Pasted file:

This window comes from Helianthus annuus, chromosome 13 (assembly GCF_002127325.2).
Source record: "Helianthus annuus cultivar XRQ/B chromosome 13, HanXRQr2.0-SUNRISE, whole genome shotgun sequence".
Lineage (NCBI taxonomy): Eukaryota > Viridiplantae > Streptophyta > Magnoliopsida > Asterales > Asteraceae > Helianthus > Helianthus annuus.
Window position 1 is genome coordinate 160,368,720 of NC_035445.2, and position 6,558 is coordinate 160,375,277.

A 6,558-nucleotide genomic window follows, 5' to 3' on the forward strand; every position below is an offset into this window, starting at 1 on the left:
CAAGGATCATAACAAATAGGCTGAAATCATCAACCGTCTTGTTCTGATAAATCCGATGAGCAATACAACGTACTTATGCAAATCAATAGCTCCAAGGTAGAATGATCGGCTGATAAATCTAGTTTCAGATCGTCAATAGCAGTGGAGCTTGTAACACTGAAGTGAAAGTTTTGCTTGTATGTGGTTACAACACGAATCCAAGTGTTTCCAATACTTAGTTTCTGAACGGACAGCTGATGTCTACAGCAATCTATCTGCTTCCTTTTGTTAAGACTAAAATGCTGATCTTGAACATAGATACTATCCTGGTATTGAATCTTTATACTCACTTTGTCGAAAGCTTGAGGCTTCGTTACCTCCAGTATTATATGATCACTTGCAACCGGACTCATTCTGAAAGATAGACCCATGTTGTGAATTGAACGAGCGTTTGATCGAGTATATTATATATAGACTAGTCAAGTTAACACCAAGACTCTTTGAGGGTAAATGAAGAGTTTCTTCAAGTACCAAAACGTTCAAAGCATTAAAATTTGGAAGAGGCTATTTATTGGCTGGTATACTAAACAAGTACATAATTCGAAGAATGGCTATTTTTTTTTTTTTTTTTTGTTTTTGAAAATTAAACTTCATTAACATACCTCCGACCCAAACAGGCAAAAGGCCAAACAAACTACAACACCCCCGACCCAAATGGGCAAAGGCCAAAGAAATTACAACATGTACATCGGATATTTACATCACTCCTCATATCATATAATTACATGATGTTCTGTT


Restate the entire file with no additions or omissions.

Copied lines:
This window comes from Helianthus annuus, chromosome 13 (assembly GCF_002127325.2).
Source record: "Helianthus annuus cultivar XRQ/B chromosome 13, HanXRQr2.0-SUNRISE, whole genome shotgun sequence".
Lineage (NCBI taxonomy): Eukaryota > Viridiplantae > Streptophyta > Magnoliopsida > Asterales > Asteraceae > Helianthus > Helianthus annuus.
Window position 1 is genome coordinate 160,368,720 of NC_035445.2, and position 6,558 is coordinate 160,375,277.

A 6,558-nucleotide genomic window follows, 5' to 3' on the forward strand; every position below is an offset into this window, starting at 1 on the left:
CAAGGATCATAACAAATAGGCTGAAATCATCAACCGTCTTGTTCTGATAAATCCGATGAGCAATACAACGTACTTATGCAAATCAATAGCTCCAAGGTAGAATGATCGGCTGATAAATCTAGTTTCAGATCGTCAATAGCAGTGGAGCTTGTAACACTGAAGTGAAAGTTTTGCTTGTATGTGGTTACAACACGAATCCAAGTGTTTCCAATACTTAGTTTCTGAACGGACAGCTGATGTCTACAGCAATCTATCTGCTTCCTTTTGTTAAGACTAAAATGCTGATCTTGAACATAGATACTATCCTGGTATTGAATCTTTATACTCACTTTGTCGAAAGCTTGAGGCTTCGTTACCTCCAGTATTATATGATCACTTGCAACCGGACTCATTCTGAAAGATAGACCCATGTTGTGAATTGAACGAGCGTTTGATCGAGTATATTATATATAGACTAGTCAAGTTAACACCAAGACTCTTTGAGGGTAAATGAAGAGTTTCTTCAAGTACCAAAACGTTCAAAGCATTAAAATTTGGAAGAGGCTATTTATTGGCTGGTATACTAAACAAGTACATAATTCGAAGAATGGCTATTTTTTTTTTTTTTTTTTGTTTTTGAAAATTAAACTTCATTAACATACCTCCGACCCAAACAGGCAAAAGGCCAAACAAACTACAACACCCCCGACCCAAATGGGCAAAGGCCAAAGAAATTACAACATGTACATCGGATATTTACATCACTCCTCATATCATATAATTACATGATGTTCTGTT